Jaromír Funke is a key figure in Czech avant-garde photography. Responding to contemporary constructivism and functionalism tendencies, his journalistic and theoretical activity also played a leading role. Funke mainly applied his innovative compositional techniques in still life. In his compositions of glass plates, bottles, kitchen utensils and sea horses the primary role was played by shadows and reflections – the subject itself became of secondary relevance. The theme of light, transparency and light reflexes culminated in his Abstract Photography (1927-29), one of the most radical examples of abstract trends in Czech photography. Funke also created photographs in the spirit of constructivism and new realism. In the 1920s and 1930s, he applied the surreal method of atypical encounters of objects in the exterior (It Takes Time cycle, 1930-34) and distorted reality as reflections in glass (Reflection cycle, 1929).(2)

Jaroslav Rössler pioneered purely abstract photography. His work from the early 1920s is considered the first examples of abstract art in world photography.(3) With slow exposures and special blurred lenses, he illuminated photographs with spotlights. He created compositions of blurred circles and convex objects that evoke memories and feverish states in viewers. His work was based on constructivism and abstract art, and partly on futurism and new realism. Some of his photographs formally resemble those of Man Ray and László Moholy-Nagye. In 1923-25 he photographed compositions of everyday objects against a background of geometric shapes cut from black and white cardboard. Other compositions show fragments of metal structures, such as Petřín watchtower (Prague) and the Eiffel Tower (Paris), which he evaluated as a symbol of modernity.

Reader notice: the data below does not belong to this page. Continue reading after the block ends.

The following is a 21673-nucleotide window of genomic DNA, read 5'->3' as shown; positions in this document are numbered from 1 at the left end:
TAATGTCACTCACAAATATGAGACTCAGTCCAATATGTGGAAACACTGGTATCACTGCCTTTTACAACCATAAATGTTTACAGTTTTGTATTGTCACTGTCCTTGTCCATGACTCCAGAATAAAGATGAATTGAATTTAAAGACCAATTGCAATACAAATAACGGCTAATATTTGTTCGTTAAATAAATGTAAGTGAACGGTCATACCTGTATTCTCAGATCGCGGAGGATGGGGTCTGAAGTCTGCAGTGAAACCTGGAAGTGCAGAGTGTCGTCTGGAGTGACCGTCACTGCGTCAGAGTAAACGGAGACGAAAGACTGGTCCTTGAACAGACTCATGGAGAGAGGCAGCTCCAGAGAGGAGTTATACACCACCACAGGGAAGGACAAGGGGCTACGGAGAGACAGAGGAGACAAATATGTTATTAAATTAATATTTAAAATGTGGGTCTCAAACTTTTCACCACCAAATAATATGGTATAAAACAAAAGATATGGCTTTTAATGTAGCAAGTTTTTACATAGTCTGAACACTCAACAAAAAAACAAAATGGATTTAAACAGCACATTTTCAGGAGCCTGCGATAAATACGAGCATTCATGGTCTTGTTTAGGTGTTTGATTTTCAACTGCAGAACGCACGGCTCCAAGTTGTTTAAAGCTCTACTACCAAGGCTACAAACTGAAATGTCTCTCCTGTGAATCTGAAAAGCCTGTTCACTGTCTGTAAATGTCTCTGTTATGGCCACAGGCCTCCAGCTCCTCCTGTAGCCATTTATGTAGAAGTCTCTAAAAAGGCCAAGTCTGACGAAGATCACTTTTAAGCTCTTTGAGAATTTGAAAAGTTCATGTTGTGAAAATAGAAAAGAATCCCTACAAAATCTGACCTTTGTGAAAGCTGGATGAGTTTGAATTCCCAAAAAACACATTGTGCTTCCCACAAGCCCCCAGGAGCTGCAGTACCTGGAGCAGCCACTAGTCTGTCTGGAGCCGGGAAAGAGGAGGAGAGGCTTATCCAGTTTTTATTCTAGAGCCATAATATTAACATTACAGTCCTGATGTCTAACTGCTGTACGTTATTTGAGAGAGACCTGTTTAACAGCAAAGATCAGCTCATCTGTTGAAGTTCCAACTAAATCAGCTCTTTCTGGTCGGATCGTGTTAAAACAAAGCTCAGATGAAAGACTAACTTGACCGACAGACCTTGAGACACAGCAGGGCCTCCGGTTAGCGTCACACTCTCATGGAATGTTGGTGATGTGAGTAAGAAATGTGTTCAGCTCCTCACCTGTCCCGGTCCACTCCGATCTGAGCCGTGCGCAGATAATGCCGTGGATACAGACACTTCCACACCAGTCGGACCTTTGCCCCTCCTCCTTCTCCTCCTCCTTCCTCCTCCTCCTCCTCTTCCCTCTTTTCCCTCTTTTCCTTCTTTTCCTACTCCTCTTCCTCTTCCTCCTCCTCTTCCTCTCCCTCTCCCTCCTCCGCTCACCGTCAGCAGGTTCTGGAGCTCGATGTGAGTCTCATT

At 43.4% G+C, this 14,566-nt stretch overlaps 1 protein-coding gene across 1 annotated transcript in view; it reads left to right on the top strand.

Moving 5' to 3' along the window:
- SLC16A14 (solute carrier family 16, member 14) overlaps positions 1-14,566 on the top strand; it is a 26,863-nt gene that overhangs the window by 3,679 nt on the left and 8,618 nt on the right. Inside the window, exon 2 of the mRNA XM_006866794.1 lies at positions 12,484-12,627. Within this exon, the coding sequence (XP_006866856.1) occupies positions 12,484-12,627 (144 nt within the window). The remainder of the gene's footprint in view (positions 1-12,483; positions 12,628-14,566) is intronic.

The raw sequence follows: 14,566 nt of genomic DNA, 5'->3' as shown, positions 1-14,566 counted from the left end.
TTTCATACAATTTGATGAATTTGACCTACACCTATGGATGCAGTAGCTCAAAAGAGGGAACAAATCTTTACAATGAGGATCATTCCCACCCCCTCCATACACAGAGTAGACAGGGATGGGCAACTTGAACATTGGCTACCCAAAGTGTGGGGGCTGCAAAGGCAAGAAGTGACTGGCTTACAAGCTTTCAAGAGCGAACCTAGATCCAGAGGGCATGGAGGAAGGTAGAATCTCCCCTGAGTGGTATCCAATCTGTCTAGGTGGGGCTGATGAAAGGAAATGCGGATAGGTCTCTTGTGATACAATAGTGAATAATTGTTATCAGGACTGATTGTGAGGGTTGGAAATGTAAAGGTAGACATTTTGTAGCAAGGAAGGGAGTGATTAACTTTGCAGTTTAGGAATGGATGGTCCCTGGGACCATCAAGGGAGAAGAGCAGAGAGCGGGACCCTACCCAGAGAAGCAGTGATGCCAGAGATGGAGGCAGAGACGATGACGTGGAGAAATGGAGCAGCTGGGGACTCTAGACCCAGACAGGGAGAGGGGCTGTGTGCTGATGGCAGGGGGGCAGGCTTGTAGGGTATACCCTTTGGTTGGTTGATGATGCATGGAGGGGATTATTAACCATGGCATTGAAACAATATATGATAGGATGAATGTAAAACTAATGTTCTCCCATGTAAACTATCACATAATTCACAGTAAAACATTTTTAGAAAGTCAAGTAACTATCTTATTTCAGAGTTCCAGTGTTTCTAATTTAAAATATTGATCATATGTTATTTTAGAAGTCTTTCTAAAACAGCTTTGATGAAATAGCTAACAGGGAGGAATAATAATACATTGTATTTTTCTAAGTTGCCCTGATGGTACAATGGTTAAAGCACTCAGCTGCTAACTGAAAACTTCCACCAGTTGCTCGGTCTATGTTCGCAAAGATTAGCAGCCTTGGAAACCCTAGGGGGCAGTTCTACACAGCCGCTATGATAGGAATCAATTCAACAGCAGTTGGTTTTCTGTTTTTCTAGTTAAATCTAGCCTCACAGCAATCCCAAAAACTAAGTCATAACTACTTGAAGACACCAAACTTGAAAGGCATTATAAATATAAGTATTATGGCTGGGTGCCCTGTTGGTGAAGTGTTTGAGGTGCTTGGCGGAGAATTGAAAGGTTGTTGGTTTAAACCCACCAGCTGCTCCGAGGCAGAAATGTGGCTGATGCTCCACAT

Eugen Wiškovsky – an associate of Funke – was also a proponent of modern photography’s new concepts of realism. His output represents an inventive connection between the austere view of photography and the imaginative depiction of reality. In the late 1920s to early 1930s he applied his sense of detail with still life photographs of metal rods, turbines and fittings: objects taken out of context to rhythmically uncover new and surprising meanings.(4) For example, Isolator with Spring (1935) and Moon Landscape (1929) illustrate his vision about the influence of shape psychology on photography compositions. Wiškovsky’s photography showcases the objectivity of a perfect representation of details of the surrounding world, blended with the photographer’s subjectivity – his individual vision, thinking and feeling, intellect, and inner world.

Czech photography reached an international level thanks to several leading figures in the inter-war period. In the 1920s and 1930s the country produced original photography that strongly contributed to the development of international artistic photography.

(1) For example the brothers Thomas (1875-1955) and Heinrich (1871-1950) Mannové, John Heartfield (1891-1968), Stefan Zweig (1881-1942), and Oskar Kokoschka (1886-1980).
(2) Reflection cycle can also be viewed as a response to the work of Eugene Atget (1857-1927).
(3) For example compare with the photographers and artists Alvin Langdon Coburn (1882–1966), Paul Strand (1890–1976), and Christian Schad (1894-1982).
(4) Edward Weston continued in a similar fashion (1886-1958).